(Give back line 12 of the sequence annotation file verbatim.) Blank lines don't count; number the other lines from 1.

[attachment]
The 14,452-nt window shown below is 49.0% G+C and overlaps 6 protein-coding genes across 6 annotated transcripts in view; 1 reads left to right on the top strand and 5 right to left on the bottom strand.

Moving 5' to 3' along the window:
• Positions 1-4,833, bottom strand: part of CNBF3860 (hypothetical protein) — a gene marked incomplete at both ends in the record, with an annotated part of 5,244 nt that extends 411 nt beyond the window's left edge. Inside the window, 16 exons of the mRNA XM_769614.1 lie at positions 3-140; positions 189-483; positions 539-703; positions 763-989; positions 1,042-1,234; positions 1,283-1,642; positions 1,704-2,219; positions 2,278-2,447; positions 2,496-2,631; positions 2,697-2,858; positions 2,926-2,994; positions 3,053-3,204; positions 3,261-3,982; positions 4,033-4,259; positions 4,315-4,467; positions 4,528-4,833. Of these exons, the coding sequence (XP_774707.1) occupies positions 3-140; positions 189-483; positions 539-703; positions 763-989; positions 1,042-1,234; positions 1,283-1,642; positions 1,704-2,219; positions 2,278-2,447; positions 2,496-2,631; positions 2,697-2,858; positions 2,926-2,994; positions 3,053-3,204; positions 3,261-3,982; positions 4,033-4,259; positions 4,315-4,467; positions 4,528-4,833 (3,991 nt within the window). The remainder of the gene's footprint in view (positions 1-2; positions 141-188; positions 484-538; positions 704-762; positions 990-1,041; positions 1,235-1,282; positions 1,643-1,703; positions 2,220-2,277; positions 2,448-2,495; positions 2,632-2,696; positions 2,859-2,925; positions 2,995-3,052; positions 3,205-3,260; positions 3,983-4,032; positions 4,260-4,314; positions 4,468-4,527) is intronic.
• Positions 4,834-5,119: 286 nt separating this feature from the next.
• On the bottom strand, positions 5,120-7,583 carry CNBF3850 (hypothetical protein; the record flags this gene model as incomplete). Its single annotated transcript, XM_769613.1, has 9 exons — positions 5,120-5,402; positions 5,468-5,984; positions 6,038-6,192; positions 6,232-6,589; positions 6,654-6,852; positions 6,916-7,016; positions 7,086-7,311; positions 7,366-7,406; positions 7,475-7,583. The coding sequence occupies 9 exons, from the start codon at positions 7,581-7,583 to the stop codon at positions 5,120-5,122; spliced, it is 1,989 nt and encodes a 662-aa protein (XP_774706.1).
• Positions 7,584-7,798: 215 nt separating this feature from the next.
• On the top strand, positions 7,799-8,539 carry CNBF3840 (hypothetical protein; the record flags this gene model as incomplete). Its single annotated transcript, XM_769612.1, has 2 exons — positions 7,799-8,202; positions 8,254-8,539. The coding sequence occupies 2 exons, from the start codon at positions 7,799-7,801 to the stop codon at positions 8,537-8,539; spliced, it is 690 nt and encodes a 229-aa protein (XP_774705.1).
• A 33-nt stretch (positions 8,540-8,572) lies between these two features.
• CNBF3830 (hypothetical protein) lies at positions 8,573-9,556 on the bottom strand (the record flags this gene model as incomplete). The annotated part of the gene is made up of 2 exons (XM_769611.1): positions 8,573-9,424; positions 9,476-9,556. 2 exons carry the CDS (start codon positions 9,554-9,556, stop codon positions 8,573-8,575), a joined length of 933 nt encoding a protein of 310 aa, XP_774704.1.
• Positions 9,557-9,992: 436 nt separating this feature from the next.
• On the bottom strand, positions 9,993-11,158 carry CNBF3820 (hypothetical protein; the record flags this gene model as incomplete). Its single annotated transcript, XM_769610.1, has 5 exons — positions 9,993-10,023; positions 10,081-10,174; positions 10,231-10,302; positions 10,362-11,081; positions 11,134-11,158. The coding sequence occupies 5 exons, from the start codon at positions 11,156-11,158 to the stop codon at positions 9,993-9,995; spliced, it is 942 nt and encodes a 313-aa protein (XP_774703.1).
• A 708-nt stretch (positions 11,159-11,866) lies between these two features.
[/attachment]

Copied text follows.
• A 708-nt stretch (positions 11,159-11,866) lies between these two features.